Should You Worry About Weight-gain On Vacation?

Summer’s around the corner and with it vacations, trips, fun stuff. Sticking to the best food choices, however, can be challenging when you're away from your routine.

Since I don’t subscribe to the notion that we should stick to a perfect diet all days of the year I want to believe that our body is forgiving, adaptable, and doesn’t expect us to be on our best behavior more than, let’s say, 80-90 percent of the time. To fully experience another culture, another country, an excellent restaurant I’d like to put aside food worries.

What are the consequences of letting go every once in a while?

The good – and the bad – news

A new study offers both reassurance and forewarning.

Researchers overfed a small group of young, healthy, non-obese men in two experimental settings, one resembling a holiday or a vacation – 5 days of indulgence – and another approximating chronic overeating – about a month of immoderation.

The study, published in the American Journal of Physiology – Endocrinology and Metabolism specifically chose to test the sort of over-consumption typical of a Western diet. The volunteers ate their normal diet, and on top of it had 1000 extra calories derived from high-calorie snacks such as chocolate, potato chips and meal replacement drinks. The researchers, led by Dale Morrison, measured many metabolic parameters, such as blood sugar and insulin, as well as C-peptide, an amino acid that is released in response to increased production of insulin.

And the results: 5 days of overfeeding had little effect on body weight and body fat, but 28 days changed body mass and fat mass: after 28 days participants gained on average 3.5 pounds of weight, of them, almost 3 pounds of fat. This is no wonder: 28 days of 1000 extra calories are 28,000 additional calories, much greater than the extra 5000 calories consumed after just 5 days.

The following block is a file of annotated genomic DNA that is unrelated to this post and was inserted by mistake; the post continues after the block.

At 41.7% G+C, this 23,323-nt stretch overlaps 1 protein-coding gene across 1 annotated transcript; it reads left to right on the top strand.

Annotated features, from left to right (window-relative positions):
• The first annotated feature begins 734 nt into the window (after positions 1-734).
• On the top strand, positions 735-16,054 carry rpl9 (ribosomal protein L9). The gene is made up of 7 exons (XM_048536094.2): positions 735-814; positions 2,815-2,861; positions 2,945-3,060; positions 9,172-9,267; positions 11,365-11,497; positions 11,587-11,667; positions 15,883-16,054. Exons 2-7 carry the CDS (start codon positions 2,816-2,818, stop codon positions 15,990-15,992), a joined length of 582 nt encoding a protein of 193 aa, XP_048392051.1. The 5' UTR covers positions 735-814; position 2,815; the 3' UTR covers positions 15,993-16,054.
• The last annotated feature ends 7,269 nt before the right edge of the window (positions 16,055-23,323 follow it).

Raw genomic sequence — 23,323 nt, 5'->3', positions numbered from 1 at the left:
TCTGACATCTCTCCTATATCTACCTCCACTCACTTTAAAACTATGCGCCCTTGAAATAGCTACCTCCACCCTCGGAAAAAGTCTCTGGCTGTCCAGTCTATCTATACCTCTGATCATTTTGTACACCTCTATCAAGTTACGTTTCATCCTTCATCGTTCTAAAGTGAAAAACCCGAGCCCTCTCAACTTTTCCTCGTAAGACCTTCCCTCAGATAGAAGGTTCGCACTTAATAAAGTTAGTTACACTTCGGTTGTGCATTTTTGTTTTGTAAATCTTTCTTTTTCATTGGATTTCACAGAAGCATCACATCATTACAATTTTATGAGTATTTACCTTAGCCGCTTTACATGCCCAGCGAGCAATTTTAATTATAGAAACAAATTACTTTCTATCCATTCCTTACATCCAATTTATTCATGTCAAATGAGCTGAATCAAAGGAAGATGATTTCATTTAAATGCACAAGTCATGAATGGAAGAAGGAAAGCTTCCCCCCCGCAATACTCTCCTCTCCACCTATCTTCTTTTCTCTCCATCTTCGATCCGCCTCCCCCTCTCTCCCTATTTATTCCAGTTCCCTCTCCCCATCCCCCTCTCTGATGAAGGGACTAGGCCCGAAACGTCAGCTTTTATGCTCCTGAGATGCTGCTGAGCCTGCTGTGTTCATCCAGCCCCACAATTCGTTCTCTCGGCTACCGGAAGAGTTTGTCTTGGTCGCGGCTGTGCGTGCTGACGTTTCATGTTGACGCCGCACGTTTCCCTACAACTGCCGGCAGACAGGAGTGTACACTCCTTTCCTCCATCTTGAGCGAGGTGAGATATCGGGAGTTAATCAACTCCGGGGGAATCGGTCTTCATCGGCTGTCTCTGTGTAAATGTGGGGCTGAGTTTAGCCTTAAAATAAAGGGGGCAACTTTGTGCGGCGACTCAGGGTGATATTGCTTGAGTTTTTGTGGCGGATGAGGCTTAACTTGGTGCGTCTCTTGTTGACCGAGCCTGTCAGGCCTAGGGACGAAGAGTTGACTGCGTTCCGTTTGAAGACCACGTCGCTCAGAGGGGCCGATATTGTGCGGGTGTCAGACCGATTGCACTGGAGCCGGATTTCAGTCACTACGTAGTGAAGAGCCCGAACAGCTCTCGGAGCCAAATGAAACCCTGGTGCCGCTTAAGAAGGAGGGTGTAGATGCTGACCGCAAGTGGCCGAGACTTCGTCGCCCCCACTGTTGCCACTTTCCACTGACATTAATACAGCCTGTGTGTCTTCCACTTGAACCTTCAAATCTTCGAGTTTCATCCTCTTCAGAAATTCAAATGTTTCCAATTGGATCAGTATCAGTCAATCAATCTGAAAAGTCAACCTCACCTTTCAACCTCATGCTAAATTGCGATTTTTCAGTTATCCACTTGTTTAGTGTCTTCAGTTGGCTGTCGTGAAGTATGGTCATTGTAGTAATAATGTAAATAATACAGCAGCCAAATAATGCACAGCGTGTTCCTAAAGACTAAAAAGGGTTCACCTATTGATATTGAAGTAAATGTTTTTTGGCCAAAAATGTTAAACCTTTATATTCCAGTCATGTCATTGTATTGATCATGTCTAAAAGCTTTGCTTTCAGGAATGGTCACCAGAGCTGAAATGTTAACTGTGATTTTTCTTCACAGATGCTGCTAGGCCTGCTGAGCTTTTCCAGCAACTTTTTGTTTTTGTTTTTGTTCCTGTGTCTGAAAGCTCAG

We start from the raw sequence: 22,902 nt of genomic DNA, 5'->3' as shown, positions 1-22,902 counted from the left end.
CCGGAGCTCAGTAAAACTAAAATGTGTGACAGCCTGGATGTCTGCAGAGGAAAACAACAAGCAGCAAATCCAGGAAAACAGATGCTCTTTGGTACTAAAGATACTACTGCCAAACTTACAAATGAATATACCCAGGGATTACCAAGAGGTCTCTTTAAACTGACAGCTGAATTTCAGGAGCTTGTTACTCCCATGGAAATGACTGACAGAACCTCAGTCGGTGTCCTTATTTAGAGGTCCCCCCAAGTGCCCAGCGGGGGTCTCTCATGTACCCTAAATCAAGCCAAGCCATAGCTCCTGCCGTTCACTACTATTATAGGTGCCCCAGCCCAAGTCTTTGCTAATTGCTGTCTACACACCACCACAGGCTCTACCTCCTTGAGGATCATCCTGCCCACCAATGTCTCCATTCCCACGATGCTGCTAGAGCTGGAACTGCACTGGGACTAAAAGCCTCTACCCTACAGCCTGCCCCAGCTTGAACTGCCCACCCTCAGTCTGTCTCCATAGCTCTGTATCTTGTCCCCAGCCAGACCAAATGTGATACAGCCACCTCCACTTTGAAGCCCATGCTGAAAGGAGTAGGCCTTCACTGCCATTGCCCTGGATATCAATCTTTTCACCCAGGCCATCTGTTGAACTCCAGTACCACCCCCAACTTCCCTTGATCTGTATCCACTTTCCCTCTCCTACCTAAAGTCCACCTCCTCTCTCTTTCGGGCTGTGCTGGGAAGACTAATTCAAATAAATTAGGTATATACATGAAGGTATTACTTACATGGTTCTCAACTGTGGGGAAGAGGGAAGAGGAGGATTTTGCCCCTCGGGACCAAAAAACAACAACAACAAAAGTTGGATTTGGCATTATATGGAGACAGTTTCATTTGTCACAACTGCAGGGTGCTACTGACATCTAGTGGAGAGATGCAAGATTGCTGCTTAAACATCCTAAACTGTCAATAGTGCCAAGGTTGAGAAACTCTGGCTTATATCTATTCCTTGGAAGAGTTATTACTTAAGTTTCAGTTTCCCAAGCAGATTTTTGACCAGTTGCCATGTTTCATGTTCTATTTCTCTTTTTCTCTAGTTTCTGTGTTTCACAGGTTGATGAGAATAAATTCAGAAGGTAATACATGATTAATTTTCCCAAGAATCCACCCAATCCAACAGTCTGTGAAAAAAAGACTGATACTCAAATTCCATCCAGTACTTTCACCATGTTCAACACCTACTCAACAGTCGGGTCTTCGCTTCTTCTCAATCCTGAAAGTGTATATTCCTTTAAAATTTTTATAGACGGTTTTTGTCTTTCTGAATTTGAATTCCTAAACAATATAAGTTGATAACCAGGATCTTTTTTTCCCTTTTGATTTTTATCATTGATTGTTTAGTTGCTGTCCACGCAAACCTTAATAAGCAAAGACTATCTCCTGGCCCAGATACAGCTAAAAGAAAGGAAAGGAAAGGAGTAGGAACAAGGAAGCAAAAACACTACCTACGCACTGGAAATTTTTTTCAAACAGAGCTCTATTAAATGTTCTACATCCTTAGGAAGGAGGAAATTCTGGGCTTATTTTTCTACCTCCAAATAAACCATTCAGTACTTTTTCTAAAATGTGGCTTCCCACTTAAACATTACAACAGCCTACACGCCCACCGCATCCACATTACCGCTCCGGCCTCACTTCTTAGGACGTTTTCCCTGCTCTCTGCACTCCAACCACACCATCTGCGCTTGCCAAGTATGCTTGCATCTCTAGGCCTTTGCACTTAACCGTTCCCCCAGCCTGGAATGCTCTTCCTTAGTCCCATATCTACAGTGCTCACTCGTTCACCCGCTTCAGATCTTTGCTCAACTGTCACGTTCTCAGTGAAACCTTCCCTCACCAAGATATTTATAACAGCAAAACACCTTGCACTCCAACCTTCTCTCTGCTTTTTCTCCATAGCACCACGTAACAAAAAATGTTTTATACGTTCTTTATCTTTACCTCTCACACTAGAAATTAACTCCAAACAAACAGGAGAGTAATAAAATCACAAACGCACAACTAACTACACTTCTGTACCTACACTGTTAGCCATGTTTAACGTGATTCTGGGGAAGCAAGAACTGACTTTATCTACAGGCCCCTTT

What’s interesting is that after-meal blood glucose levels spiked only when participants overfed for 28 days. Insulin response was also increased only in the chronic overfeeding condition. These changes in insulin production and insulin clearance are suggestive of the emergence of insulin resistance – the body loosing its sensitivity to insulin.

This study is small, but may suggest that at least in healthy, young people, short-term overeating is buffered; the body regulates and shifts the excess energy so that glucose and insulin are kept quite stable, and even weight doesn’t change much.

On the other…

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